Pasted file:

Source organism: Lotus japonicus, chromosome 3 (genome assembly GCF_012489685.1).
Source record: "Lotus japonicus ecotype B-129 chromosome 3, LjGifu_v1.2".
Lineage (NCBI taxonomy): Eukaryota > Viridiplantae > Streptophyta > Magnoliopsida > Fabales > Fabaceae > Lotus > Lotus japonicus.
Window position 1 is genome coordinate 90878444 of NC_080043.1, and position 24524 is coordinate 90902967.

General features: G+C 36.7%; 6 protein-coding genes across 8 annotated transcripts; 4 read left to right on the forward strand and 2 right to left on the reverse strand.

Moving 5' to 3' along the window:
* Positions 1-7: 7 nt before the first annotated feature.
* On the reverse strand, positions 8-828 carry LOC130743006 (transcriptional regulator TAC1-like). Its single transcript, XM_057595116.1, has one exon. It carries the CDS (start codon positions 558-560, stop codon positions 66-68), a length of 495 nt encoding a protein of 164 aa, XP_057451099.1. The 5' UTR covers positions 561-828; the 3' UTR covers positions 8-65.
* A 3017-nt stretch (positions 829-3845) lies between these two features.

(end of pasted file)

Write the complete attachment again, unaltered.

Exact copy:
Source organism: Lotus japonicus, chromosome 3 (genome assembly GCF_012489685.1).
Source record: "Lotus japonicus ecotype B-129 chromosome 3, LjGifu_v1.2".
Lineage (NCBI taxonomy): Eukaryota > Viridiplantae > Streptophyta > Magnoliopsida > Fabales > Fabaceae > Lotus > Lotus japonicus.
Window position 1 is genome coordinate 90878444 of NC_080043.1, and position 24524 is coordinate 90902967.

General features: G+C 36.7%; 6 protein-coding genes across 8 annotated transcripts; 4 read left to right on the forward strand and 2 right to left on the reverse strand.

Moving 5' to 3' along the window:
* Positions 1-7: 7 nt before the first annotated feature.
* On the reverse strand, positions 8-828 carry LOC130743006 (transcriptional regulator TAC1-like). Its single transcript, XM_057595116.1, has one exon. It carries the CDS (start codon positions 558-560, stop codon positions 66-68), a length of 495 nt encoding a protein of 164 aa, XP_057451099.1. The 5' UTR covers positions 561-828; the 3' UTR covers positions 8-65.
* A 3017-nt stretch (positions 829-3845) lies between these two features.